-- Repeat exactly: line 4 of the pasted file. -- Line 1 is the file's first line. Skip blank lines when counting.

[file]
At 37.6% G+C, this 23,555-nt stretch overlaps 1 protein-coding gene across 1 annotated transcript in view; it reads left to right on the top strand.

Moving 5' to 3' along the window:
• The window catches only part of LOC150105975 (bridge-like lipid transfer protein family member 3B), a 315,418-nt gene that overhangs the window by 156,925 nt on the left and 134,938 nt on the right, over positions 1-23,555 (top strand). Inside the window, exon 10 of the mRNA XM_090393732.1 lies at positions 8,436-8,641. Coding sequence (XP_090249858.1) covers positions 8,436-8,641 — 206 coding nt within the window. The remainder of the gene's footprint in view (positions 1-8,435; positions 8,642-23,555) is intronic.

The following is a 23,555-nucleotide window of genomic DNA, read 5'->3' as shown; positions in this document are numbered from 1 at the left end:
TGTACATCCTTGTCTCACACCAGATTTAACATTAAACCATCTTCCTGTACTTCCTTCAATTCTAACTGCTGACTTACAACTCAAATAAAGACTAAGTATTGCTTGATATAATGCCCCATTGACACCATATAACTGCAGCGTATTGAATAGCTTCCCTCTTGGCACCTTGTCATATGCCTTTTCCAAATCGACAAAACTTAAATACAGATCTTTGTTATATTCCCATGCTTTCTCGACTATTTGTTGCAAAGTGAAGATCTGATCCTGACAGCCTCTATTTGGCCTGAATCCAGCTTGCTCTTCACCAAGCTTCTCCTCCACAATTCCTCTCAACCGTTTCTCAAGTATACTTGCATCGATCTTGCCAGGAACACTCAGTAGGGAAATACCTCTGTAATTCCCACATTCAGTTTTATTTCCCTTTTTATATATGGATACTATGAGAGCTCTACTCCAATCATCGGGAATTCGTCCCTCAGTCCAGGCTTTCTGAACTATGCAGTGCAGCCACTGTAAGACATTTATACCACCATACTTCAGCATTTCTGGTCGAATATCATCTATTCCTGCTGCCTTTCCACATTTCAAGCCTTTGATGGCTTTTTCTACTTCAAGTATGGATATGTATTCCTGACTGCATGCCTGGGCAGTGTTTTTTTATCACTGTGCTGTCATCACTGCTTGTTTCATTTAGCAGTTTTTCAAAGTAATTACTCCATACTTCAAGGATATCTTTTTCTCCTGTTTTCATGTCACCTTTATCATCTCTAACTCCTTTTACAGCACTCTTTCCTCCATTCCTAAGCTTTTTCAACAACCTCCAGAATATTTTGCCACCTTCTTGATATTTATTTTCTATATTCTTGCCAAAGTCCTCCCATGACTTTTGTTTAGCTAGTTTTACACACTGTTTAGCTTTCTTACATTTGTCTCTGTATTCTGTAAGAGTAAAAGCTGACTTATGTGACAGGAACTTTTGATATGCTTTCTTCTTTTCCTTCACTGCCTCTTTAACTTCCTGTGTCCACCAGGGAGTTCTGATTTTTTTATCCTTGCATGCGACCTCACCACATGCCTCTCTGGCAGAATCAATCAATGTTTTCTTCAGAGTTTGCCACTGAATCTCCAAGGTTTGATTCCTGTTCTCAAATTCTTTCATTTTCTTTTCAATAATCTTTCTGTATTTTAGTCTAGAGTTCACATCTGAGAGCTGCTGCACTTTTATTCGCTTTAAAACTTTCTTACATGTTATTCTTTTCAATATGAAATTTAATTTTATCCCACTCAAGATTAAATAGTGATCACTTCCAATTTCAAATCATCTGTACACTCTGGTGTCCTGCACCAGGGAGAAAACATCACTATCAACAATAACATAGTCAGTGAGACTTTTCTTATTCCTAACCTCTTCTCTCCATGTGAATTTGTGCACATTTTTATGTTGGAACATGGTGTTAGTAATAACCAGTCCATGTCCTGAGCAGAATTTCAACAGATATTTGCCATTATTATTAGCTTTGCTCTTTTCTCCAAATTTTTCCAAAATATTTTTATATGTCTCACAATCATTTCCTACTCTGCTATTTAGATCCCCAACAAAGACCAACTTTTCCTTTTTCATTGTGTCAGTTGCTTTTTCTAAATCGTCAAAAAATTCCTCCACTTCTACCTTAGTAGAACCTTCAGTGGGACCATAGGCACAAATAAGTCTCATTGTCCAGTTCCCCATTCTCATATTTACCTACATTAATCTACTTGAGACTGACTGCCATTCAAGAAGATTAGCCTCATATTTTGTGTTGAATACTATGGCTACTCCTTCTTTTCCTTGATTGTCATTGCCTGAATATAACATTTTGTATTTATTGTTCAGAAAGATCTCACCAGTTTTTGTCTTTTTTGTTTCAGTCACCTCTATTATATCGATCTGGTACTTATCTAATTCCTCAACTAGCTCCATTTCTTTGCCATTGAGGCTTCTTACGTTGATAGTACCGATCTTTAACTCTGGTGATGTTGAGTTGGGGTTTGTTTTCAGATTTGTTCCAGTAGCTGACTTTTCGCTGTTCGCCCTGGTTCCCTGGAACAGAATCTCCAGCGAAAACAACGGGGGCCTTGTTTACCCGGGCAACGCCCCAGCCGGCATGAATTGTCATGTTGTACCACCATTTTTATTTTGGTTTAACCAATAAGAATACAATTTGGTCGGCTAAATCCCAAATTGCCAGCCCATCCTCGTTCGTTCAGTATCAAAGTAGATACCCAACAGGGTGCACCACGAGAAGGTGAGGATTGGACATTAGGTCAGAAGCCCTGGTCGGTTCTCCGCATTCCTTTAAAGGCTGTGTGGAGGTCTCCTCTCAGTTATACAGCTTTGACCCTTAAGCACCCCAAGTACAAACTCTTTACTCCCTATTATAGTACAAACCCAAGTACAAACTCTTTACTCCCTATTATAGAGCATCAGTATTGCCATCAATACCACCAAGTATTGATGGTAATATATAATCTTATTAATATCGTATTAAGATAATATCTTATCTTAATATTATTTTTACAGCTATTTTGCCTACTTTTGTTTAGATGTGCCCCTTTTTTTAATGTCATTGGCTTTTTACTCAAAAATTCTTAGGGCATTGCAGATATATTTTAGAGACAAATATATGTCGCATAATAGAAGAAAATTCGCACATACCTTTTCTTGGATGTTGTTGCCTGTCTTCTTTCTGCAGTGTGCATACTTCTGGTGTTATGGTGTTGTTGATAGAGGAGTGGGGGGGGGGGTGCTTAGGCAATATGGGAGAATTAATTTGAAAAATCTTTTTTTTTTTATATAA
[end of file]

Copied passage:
The following is a 23,555-nucleotide window of genomic DNA, read 5'->3' as shown; positions in this document are numbered from 1 at the left end: